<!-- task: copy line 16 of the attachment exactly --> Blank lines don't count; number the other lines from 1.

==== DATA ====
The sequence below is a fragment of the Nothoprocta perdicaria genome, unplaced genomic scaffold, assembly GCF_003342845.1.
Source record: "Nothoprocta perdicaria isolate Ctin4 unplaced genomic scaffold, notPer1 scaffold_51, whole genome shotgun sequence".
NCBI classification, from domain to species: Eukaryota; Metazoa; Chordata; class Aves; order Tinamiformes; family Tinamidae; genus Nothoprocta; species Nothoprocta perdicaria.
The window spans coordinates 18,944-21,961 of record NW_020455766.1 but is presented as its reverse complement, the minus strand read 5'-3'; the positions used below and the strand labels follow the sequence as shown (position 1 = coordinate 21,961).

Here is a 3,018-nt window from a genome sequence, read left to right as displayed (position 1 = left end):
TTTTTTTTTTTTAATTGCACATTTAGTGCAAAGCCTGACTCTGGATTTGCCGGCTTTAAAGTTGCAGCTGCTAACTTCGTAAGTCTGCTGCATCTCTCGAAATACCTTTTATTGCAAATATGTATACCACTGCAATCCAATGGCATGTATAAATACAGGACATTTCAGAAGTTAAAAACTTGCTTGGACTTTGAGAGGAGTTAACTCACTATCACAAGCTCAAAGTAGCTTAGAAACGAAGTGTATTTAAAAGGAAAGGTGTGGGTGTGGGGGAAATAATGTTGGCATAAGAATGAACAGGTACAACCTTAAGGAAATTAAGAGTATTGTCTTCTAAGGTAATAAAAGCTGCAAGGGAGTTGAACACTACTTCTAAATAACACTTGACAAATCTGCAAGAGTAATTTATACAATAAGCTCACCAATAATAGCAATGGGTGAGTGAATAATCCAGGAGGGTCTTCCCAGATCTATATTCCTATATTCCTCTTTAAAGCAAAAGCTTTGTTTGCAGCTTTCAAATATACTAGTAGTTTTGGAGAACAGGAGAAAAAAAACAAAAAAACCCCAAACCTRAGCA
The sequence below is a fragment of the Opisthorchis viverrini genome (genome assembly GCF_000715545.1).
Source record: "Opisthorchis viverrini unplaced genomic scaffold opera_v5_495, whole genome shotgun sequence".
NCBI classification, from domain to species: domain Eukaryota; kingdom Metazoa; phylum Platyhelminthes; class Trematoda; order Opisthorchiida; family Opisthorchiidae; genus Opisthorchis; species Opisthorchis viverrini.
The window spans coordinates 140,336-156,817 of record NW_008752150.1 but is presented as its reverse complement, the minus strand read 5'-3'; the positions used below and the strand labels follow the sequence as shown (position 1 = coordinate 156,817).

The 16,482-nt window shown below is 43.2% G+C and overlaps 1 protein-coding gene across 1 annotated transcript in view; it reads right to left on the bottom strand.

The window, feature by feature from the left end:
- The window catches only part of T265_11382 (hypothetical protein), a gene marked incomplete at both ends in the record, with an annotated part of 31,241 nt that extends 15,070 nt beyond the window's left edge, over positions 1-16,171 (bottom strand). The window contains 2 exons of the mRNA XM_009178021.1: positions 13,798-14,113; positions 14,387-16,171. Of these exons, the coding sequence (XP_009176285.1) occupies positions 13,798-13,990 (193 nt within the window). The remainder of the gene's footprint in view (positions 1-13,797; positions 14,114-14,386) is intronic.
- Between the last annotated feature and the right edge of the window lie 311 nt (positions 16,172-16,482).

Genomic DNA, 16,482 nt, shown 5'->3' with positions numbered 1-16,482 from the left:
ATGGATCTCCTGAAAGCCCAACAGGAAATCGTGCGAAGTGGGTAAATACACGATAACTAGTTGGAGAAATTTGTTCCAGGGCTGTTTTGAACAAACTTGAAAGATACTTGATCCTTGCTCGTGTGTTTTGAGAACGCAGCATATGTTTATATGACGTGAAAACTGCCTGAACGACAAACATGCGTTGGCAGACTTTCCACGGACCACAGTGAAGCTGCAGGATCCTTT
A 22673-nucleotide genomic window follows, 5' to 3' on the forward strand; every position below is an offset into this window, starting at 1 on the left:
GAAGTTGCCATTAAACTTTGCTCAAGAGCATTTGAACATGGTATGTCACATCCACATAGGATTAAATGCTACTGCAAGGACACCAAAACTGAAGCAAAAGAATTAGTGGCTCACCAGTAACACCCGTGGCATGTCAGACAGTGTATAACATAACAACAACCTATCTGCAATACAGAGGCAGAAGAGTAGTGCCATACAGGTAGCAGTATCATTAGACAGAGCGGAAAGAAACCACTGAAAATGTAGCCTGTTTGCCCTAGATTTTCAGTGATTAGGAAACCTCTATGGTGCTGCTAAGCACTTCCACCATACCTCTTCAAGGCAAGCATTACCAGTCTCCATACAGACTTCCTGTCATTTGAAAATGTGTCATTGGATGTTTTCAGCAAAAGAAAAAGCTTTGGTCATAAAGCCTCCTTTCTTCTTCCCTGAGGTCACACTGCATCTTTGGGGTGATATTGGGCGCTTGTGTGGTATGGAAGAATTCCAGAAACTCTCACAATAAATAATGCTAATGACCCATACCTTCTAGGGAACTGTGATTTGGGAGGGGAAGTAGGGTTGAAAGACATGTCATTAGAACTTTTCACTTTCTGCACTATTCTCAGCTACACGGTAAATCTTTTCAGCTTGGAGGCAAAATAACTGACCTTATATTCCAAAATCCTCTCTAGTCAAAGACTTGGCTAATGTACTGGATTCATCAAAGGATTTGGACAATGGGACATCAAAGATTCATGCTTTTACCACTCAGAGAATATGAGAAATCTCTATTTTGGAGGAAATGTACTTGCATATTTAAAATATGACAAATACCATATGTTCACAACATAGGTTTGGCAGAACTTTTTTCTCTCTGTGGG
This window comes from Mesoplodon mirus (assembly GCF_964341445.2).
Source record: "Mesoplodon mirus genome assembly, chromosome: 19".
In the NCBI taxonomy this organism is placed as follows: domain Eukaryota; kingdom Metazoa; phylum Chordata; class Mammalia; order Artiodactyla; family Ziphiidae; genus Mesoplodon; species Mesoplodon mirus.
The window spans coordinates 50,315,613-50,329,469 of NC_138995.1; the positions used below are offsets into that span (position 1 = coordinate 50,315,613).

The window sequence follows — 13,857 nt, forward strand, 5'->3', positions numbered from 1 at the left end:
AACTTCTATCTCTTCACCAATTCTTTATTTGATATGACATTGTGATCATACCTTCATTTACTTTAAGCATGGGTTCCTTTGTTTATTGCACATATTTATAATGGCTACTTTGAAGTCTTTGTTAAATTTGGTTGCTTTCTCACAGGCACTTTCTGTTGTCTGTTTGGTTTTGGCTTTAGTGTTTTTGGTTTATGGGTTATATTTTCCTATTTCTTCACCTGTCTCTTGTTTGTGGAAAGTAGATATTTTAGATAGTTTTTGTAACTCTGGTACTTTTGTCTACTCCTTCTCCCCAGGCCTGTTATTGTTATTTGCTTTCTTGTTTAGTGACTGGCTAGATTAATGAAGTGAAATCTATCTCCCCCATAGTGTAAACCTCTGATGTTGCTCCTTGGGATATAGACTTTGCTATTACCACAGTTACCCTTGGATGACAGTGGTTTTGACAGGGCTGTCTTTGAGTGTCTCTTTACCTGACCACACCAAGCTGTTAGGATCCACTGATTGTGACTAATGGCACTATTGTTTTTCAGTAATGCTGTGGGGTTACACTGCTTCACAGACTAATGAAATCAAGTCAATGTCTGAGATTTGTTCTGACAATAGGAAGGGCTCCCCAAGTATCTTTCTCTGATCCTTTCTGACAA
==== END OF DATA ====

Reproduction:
ATGGATCTCCTGAAAGCCCAACAGGAAATCGTGCGAAGTGGGTAAATACACGATAACTAGTTGGAGAAATTTGTTCCAGGGCTGTTTTGAACAAACTTGAAAGATACTTGATCCTTGCTCGTGTGTTTTGAGAACGCAGCATATGTTTATATGACGTGAAAACTGCCTGAACGACAAACATGCGTTGGCAGACTTTCCACGGACCACAGTGAAGCTGCAGGATCCTTT